It finally feels like spring is here! The weather is warming, the grass is getting greener, and the trees are budding. It’s a great time to get outside and shake off those winter blues, but this is also the perfect opportunity to give your senior’s living space a good spring cleaning so they can feel rejuvenated inside and out. Having a clean space to live in makes a big difference when it comes to improving quality of life. An organized space is safer and easier to navigate, and as a family member or care giver, spring cleaning can help you evaluate the space and identify if more advanced caregiving is needed.
1. Have a game plan
Spring cleaning can seem like an overwhelming project no matter how old you are. Creating a plan and a checklist of what needs to be done before you start will turn an overwhelming project into a manageable one. If you’re helping a senior, make sure to involve them in this plan, addressing the areas of their home or living space that are important to them. In addition, don’t feel as if you have to do everything all at once! Split your cleaning plan into sections and tackle projects little by little. Doing so will keep you and an elderly loved one motivated to get the job done, and prevent exhaustion from trying to do too much.
2. Use the right tools
Having the right cleaning tools on hand can make spring cleaning much easier. For example, using a duster with an extender can help your senior get to those hard to reach areas without involving a ladder or step stool, which could pose a falling hazard. The tools you use also include the cleaning products you’re using to get things spick and span. Stay away from harsh chemicals, and consider using more natural cleaning products instead to minimize the chances of any allergic reactions or irritations.
3. Make it a team effort
It’s understandable that a senior may want to tackle spring cleaning on their own to maintain independence, but as the old saying goes, “many hands make light work.”
Offer to help, and make the project a team effort instead. This doesn’t mean that independence needs to be sacrificed. Cleaning together can be used as an excuse to catch up, share happy memories, and provide company.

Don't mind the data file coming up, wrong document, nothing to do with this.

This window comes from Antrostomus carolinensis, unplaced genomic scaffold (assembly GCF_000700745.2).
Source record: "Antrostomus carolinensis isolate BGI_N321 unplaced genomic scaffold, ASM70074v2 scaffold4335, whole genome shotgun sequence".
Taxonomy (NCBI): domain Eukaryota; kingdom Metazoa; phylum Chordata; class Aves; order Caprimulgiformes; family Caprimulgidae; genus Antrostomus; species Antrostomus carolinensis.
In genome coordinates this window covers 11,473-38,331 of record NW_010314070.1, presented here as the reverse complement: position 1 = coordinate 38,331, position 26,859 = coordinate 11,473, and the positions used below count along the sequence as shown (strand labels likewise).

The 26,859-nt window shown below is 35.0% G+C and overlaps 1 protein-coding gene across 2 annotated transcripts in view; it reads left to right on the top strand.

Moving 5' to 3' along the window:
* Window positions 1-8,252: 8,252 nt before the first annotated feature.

4. Put safety first
This applies to both your senior and their space. Safety should always be a priority, so make sure your elderly loved one isn’t taking on projects that are too big or dangerous for them to handle, such as lifting heavy objects or having to balance on a ladder. On the subject of safety, this is a great time to check batteries in smoke and carbon monoxide detectors to make sure they’re functioning properly, and evaluate the space to make sure any tripping hazards have been removed.
5. Get rid of expired items
Medicine cabinets, pantries, and the refrigerator are all places where expired items can accumulate over time. Be sure to safely dispose of any expired medications, which can reduce the risk of taking the wrong medication. A more organized medicine cabinet can also make for a safer and more effective medication management plan. Any expired pantry items and spoiled food should also be disposed of, ensuring your senior has fresh, healthy food on hand.
6. Minimize clutter
Help your senior go through belongings and items that have accumulated over time to determine what can be thrown out or given away. Doing so can help minimize unnecessary clutter, free up space in the home, and make it easier to get around. While a helping hand can be appreciated, it’s important to make sure that they take the lead on this task, as you don’t want your senior to feel like their space or independence is being compromised.
If you’re concerned that your loved one may need additional care, Loretto can help! We offer caregiver support, as well as long-term care. Loretto is proud to offer 19 specialized programs and facilities with over 2,500 dedicated caregivers, providing a system of care that addresses the unique needs of every individual. Contact us today to learn more!